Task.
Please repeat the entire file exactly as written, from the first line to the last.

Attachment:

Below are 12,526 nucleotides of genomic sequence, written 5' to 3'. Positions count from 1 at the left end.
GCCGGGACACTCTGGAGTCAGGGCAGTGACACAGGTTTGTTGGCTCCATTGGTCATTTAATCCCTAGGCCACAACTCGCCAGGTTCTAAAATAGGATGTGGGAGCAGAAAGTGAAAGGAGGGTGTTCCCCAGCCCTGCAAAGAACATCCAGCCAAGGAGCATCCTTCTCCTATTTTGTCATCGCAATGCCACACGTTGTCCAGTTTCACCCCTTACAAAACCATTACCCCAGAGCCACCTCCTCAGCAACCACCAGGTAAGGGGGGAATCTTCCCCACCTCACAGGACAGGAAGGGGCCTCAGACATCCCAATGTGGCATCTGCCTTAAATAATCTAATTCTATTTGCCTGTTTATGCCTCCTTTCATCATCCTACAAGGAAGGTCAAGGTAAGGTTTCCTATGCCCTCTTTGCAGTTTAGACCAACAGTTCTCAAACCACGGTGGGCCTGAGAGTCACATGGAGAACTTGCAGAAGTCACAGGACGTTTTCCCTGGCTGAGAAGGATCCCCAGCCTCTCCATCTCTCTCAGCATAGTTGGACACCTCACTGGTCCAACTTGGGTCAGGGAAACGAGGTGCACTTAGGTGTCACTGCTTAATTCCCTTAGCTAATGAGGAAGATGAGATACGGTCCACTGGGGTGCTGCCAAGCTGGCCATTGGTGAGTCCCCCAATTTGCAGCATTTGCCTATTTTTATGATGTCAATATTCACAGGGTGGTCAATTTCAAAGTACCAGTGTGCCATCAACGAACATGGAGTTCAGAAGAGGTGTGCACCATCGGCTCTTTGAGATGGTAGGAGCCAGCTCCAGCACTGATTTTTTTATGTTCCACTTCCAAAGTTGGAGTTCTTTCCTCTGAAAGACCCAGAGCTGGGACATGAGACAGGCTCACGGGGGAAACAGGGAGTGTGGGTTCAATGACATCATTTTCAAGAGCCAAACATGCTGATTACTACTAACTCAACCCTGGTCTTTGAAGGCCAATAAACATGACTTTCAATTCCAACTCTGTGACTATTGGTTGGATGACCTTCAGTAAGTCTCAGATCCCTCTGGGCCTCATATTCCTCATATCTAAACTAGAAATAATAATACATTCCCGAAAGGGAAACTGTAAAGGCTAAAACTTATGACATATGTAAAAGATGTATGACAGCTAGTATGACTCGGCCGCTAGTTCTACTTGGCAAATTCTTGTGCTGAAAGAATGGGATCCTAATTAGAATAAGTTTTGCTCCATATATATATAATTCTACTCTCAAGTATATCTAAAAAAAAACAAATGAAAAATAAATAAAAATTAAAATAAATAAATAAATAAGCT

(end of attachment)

Below are 12,526 nucleotides of genomic sequence, written 5' to 3'. Positions count from 1 at the left end.
GCCGGGACACTCTGGAGTCAGGGCAGTGACACAGGTTTGTTGGCTCCATTGGTCATTTAATCCCTAGGCCACAACTCGCCAGGTTCTAAAATAGGATGTGGGAGCAGAAAGTGAAAGGAGGGTGTTCCCCAGCCCTGCAAAGAACATCCAGCCAAGGAGCATCCTTCTCCTATTTTGTCATCGCAATGCCACACGTTGTCCAGTTTCACCCCTTACAAAACCATTACCCCAGAGCCACCTCCTCAGCAACCACCAGGTAAGGGGGGAATCTTCCCCACCTCACAGGACAGGAAGGGGCCTCAGACATCCCAATGTGGCATCTGCCTTAAATAATCTAATTCTATTTGCCTGTTTATGCCTCCTTTCATCATCCTACAAGGAAGGTCAAGGTAAGGTTTCCTATGCCCTCTTTGCAGTTTAGACCAACAGTTCTCAAACCACGGTGGGCCTGAGAGTCACATGGAGAACTTGCAGAAGTCACAGGACGTTTTCCCTGGCTGAGAAGGATCCCCAGCCTCTCCATCTCTCTCAGCATAGTTGGACACCTCACTGGTCCAACTTGGGTCAGGGAAACGAGGTGCACTTAGGTGTCACTGCTTAATTCCCTTAGCTAATGAGGAAGATGAGATACGGTCCACTGGGGTGCTGCCAAGCTGGCCATTGGTGAGTCCCCCAATTTGCAGCATTTGCCTATTTTTATGATGTCAATATTCACAGGGTGGTCAATTTCAAAGTACCAGTGTGCCATCAACGAACATGGAGTTCAGAAGAGGTGTGCACCATCGGCTCTTTGAGATGGTAGGAGCCAGCTCCAGCACTGATTTTTTTATGTTCCACTTCCAAAGTTGGAGTTCTTTCCTCTGAAAGACCCAGAGCTGGGACATGAGACAGGCTCACGGGGGAAACAGGGAGTGTGGGTTCAATGACATCATTTTCAAGAGCCAAACATGCTGATTACTACTAACTCAACCCTGGTCTTTGAAGGCCAATAAACATGACTTTCAATTCCAACTCTGTGACTATTGGTTGGATGACCTTCAGTAAGTCTCAGATCCCTCTGGGCCTCATATTCCTCATATCTAAACTAGAAATAATAATACATTCCCGAAAGGGAAACTGTAAAGGCTAAAACTTATGACATATGTAAAAGATGTATGACAGCTAGTATGACTCGGCCGCTAGTTCTACTTGGCAAATTCTTGTGCTGAAAGAATGGGATCCTAATTAGAATAAGTTTTGCTCCATATATATATAATTCTACTCTCAAGTATATCTAAAAAAAAACAAATGAAAAATAAATAAAAATTAAAATAAATAAATAAATAAGCT